Japanese stocks rose, after the Topix index posted its biggest weekly rally in 18 months, amid optimism over U.S. earnings and after the European Central Bank gave most lenders a clean bill of health.

The Topix advanced 0.7 percent to 1,251.13 as of 9:01 a.m. in Tokyo after jumping 5.5 percent last week, the most since April 2013. All but one of the 33 industry groups on the measure climbed today. The Nikkei 225 Stock Average added 0.8 percent to 15,414.89. The Bank of Japan and the Federal Reserve are scheduled to announce policy decisions this week.
Futures on the Standard & Poor’s 500 Index rose 0.1 percent today. The equity measure added 0.7 percent on Oct. 24, capping a 4.1 percent weekly surge, as companies from Procter & Gamble Co. to Microsoft Corp. climbed after reporting earnings.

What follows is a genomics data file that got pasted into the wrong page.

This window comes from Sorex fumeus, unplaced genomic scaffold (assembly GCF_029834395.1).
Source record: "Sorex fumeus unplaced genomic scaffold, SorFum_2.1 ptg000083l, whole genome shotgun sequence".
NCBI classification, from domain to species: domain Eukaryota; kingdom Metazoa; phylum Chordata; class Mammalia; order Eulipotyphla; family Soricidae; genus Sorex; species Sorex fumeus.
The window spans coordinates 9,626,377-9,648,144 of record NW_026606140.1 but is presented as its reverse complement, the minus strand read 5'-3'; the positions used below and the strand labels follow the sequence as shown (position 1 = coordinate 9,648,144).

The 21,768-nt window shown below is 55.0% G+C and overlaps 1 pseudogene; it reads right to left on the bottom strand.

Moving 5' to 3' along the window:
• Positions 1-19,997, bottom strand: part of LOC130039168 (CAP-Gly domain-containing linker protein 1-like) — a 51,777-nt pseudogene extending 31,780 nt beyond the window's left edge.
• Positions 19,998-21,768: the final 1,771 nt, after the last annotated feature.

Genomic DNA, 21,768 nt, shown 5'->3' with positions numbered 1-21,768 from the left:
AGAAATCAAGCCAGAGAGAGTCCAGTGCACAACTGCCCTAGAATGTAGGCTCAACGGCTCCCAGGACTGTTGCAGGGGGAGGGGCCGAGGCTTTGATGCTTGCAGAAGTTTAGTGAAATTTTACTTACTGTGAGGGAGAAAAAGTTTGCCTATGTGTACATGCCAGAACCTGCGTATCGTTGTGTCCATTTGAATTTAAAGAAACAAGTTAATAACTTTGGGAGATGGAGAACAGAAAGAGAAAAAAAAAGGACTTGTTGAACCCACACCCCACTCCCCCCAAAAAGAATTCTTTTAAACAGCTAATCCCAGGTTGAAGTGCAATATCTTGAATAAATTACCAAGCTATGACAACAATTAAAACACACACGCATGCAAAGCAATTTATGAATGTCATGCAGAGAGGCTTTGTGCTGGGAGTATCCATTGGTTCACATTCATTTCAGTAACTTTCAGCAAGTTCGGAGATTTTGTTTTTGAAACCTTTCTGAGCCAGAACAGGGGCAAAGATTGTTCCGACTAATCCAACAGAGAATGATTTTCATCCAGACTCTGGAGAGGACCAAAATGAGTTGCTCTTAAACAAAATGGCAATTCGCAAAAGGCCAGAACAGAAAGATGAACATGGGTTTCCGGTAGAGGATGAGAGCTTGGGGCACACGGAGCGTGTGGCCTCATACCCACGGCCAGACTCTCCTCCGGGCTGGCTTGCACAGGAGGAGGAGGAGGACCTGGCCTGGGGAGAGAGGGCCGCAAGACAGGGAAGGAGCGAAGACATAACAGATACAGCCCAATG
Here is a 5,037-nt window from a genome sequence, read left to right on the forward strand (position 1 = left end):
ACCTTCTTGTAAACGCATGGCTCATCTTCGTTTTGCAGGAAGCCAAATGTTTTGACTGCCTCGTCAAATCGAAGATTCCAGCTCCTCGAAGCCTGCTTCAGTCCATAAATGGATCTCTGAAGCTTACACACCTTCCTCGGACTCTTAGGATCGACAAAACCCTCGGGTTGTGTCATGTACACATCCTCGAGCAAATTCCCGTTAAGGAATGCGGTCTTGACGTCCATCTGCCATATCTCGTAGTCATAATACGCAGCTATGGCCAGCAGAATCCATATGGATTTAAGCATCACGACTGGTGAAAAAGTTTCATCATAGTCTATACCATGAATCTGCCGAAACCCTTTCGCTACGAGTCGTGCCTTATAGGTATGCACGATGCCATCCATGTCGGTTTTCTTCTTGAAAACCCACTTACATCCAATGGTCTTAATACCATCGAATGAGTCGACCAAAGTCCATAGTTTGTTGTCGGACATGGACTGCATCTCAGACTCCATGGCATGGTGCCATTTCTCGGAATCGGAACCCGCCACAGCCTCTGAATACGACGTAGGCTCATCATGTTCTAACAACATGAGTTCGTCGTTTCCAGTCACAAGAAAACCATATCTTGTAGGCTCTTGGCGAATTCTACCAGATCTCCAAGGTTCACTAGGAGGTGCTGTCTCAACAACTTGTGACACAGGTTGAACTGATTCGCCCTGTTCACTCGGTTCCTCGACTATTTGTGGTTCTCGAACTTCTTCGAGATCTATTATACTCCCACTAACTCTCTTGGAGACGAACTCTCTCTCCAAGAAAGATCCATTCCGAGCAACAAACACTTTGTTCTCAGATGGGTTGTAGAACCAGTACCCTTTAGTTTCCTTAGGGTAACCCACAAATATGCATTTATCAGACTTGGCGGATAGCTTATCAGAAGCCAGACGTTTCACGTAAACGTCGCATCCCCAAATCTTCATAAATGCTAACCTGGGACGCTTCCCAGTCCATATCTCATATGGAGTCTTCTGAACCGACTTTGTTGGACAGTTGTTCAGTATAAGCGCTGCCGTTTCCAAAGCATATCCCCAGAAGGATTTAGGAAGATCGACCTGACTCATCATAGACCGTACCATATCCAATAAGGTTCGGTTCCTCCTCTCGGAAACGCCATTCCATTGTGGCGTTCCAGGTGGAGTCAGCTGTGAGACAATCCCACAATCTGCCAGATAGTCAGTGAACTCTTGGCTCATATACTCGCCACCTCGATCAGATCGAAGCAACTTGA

The ECB’s study of bank balance sheets found that none of Europe’s largest lenders lacked the ability to withstand times of economic stress.
The Topix index tumbled 7.7 percent through last week from a six-year high in September, pushing short-selling on Tokyo’s bourse this month to the highest level on record. Since 2009, shares have rallied an average 9.7 percent over the three months following surges in bearish bets, according to data compiled by Bloomberg.
Source: Bloomberg